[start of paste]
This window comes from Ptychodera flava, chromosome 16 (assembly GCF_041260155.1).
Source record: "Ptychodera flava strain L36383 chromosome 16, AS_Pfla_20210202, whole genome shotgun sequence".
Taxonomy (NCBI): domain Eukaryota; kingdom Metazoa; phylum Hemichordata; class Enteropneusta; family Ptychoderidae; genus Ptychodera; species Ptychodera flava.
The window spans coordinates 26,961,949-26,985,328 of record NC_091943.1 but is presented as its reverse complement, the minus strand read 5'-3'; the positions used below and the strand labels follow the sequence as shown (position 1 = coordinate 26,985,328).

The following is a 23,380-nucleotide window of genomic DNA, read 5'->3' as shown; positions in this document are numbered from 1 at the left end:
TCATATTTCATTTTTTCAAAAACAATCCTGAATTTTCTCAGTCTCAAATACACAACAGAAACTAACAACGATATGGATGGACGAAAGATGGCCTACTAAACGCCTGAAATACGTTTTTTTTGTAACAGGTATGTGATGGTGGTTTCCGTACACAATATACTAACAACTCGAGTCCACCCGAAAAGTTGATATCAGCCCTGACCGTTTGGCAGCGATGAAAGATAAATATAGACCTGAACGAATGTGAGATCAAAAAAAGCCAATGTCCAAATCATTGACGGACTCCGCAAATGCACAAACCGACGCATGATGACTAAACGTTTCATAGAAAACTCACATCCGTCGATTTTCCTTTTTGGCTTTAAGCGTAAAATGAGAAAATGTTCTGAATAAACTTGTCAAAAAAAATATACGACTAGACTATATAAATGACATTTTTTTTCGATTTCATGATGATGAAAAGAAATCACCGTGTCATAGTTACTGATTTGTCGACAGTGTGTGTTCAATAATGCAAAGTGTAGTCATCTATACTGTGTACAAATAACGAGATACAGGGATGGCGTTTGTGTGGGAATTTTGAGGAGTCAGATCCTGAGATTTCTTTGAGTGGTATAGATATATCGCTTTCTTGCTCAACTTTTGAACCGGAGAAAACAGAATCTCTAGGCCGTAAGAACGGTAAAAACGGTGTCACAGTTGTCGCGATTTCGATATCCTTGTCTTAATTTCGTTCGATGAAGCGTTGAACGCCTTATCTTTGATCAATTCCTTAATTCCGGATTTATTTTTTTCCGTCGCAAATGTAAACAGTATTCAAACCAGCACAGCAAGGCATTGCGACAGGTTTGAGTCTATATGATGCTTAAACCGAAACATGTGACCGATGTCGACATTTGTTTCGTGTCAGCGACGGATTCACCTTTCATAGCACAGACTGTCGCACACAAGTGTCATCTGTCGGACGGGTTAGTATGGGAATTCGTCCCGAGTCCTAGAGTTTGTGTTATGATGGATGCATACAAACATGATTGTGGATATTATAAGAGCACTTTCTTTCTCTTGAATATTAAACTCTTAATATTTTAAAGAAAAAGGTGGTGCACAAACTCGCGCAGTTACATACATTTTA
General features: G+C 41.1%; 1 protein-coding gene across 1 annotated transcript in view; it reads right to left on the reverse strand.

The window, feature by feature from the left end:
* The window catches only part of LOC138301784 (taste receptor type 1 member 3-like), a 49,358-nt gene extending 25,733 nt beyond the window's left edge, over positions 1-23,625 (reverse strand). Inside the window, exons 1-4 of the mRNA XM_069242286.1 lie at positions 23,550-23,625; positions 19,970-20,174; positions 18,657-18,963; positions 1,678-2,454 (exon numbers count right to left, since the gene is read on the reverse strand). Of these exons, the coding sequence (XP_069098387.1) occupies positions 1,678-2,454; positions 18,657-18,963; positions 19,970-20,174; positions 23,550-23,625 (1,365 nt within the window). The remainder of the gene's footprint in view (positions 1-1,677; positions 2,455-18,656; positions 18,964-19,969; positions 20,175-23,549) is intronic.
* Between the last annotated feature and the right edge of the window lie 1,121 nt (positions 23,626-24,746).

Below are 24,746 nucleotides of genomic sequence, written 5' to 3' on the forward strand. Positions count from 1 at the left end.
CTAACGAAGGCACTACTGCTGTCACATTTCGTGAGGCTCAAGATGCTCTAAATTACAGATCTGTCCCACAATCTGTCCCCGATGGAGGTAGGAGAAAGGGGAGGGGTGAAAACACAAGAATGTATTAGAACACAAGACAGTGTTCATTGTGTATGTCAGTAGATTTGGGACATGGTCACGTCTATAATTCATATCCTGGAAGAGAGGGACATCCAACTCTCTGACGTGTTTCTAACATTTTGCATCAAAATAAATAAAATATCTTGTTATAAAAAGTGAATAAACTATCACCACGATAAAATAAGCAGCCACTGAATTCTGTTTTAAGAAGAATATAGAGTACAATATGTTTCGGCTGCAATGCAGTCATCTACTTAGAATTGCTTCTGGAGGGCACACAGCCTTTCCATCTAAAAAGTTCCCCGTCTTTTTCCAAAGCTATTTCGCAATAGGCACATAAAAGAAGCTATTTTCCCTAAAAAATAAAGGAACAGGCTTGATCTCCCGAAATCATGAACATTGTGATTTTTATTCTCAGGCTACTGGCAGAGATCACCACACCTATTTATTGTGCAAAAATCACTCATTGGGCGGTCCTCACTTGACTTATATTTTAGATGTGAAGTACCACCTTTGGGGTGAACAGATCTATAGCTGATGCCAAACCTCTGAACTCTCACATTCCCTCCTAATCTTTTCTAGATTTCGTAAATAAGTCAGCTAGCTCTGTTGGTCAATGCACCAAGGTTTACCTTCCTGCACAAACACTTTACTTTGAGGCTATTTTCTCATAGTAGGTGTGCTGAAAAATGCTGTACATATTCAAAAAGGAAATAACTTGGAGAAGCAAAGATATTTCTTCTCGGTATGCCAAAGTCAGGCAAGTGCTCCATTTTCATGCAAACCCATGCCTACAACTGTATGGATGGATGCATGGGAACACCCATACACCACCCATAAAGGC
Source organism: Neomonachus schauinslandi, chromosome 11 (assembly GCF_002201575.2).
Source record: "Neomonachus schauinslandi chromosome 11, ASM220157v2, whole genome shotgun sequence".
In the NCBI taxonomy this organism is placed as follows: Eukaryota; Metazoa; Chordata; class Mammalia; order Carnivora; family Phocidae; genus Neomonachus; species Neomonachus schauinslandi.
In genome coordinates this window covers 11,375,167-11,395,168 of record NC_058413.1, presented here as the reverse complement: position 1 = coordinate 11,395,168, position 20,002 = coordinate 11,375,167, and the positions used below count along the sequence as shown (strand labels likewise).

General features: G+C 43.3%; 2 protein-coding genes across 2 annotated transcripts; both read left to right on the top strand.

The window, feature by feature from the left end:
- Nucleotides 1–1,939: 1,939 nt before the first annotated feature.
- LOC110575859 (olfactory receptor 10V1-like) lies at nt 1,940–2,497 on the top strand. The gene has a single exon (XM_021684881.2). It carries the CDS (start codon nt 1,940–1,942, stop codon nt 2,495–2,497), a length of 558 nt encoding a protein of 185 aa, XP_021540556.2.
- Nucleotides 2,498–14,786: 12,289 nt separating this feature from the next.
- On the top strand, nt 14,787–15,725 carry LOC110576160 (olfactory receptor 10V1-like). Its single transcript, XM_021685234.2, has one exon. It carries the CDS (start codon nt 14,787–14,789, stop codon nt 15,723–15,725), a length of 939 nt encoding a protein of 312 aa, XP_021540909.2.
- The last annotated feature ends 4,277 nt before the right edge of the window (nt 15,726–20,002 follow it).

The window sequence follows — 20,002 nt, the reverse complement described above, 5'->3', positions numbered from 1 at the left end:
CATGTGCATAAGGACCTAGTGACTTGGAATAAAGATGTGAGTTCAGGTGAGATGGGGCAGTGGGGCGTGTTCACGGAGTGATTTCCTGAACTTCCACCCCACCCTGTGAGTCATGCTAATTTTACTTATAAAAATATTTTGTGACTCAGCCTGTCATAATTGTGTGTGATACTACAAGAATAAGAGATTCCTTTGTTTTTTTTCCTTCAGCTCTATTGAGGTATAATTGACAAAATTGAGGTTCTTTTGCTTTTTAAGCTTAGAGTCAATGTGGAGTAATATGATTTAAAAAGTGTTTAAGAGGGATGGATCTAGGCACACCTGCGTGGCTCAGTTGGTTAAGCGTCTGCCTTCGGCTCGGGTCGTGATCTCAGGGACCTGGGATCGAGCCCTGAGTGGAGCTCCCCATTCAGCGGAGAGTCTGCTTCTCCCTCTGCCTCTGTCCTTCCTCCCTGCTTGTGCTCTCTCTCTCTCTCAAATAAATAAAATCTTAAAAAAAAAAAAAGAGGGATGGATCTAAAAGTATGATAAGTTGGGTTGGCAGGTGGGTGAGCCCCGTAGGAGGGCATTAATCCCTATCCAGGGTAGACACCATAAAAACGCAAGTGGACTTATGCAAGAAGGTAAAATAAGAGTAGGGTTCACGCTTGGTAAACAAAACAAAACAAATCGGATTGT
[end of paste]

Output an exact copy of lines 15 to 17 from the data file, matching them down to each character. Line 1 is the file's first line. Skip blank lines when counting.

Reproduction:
In the NCBI taxonomy this organism is placed as follows: Eukaryota; Metazoa; Chordata; class Mammalia; order Carnivora; family Phocidae; genus Neomonachus; species Neomonachus schauinslandi.
In genome coordinates this window covers 11,375,167-11,395,168 of record NC_058413.1, presented here as the reverse complement: position 1 = coordinate 11,395,168, position 20,002 = coordinate 11,375,167, and the positions used below count along the sequence as shown (strand labels likewise).

General features: G+C 43.3%; 2 protein-coding genes across 2 annotated transcripts; both read left to right on the top strand.